A garbage truck loaded with explosives blew up next to a Baghdad hotel housing foreigners, killing four people. Thirty US contractors were among the 40 people wounded, the US military said.

Many of the wounded were immediately transported to Baghdad hospitals.

Attackers wearing police uniforms first fatally shot a guard at a gate to the interim Agriculture Ministry, next to al-Sadir hotel. That allowed the garbage truck to enter the car park between the two buildings.

Other guards fired machine guns at the truck in an effort to disable it, police said. The truck stopped just inside the gate and then exploded.

The blast ripped a hole in the car park about 10m across and more than 3m deep, shattering most windows in the hotel and rattling buildings hundreds of metres away.

Al-Qaida claim

The US embassy said four of the American contractors wounded in the blast suffered injuries requiring them to be flown to a hospital for treatment.

No Americans were killed.

Al-Qaida claimed responsibility in an internet posting for what it called an attack on the "hotel of the Jews".

"We have fulfilled our vow to take down the Jews and Christians," its military wing said.

A posting purportedly from the group's alleged leader in Iraq Abu Musab al-Zarqawi, responded on the same website that "you have relieved us by killing the enemy of God".

Growing risk

Foreign contractors working in Iraq are regularly targeted by roadside bombs and live in constant fear of abduction and decapitation.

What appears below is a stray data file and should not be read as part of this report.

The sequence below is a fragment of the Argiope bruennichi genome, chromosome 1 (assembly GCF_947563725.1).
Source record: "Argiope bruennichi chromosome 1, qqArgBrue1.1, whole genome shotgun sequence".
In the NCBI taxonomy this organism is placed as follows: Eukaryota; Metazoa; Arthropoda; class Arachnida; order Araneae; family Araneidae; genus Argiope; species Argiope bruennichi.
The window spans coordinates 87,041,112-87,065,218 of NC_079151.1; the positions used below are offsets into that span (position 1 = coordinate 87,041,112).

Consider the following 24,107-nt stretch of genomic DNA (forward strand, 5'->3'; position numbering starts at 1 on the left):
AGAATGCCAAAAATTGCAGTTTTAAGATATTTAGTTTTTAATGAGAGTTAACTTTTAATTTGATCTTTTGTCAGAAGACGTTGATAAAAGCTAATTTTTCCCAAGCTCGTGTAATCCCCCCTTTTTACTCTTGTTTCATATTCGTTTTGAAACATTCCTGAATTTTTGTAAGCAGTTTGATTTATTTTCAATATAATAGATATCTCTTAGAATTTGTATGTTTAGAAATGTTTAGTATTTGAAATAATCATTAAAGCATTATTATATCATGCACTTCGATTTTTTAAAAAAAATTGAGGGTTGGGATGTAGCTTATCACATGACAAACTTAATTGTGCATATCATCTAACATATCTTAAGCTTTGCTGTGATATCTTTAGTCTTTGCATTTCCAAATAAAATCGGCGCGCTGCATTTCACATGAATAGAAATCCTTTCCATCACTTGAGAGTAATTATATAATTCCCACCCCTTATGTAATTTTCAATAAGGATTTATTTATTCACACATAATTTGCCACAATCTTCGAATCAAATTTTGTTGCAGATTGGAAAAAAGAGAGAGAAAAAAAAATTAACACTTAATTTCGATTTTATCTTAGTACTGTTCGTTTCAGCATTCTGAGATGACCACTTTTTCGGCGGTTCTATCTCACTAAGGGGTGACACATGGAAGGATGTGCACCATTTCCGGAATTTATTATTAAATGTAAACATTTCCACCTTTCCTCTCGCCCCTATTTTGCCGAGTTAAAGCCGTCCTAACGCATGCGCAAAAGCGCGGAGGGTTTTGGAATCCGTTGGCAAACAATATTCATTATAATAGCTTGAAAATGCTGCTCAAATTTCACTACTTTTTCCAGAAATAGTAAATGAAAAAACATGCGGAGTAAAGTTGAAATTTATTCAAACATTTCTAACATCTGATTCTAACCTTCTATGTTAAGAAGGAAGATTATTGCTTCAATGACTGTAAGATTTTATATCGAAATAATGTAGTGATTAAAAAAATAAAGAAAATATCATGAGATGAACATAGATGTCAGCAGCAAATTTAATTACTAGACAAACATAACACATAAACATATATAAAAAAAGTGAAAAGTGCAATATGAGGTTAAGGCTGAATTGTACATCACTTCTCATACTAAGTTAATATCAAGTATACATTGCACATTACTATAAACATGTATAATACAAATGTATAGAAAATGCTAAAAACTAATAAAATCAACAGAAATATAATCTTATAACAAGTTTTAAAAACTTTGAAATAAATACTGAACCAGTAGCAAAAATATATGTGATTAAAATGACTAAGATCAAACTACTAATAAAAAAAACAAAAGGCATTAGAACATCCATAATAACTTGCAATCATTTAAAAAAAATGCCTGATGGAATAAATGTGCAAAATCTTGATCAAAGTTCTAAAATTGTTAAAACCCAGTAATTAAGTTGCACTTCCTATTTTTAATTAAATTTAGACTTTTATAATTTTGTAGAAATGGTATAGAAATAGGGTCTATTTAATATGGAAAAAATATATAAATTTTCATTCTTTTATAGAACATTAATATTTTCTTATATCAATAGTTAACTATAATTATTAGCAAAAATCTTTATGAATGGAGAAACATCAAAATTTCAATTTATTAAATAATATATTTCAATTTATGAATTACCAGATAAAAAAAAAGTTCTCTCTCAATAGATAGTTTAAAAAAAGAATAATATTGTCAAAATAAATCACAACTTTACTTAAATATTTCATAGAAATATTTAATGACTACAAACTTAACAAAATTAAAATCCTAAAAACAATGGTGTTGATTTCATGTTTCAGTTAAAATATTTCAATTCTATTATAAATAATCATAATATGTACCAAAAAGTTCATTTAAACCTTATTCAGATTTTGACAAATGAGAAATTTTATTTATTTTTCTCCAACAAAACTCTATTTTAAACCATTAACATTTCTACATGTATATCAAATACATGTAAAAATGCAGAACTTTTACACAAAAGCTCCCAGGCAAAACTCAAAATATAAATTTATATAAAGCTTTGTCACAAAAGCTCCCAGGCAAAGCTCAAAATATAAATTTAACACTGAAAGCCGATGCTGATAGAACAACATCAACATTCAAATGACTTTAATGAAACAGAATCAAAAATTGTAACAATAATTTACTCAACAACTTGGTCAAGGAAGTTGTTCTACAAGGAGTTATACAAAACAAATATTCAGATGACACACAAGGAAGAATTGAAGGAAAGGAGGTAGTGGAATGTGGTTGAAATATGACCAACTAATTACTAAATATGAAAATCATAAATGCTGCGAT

Baghdad residents said the blast
was the most powerful in weeks

In a 30 January report to the US Congress, the special inspector-general for Iraq reconstruction said at least 232 employees of private contractors had been killed in Iraq while working on US military and reconstruction contracts since the ouster of Saddam Hussein.

"Iraq's unsettled security environment continues to present grave risks for contractors and employees," the report said.

Citing US Labour Department figures, it said attacks on work sites and contract employees in Iraq averaged 22 a week, and 728 people had made worker compensation claims for missing more than four days of work because of injuries.

The claims were reported to the Labour Department under the Defence Base Act, which requires all US government contractors to acquire workers' compensation insurance for employees working in Iraq.

Officials said the figures would not be updated again until the next quarterly report in April.

To minimise the risk, contractors live in heavily fortified and bunker-like hotels, often driving in armoured vehicles.

But armed men fighting US forces and allies have responded by devising new ways to get around security and using huge bombs.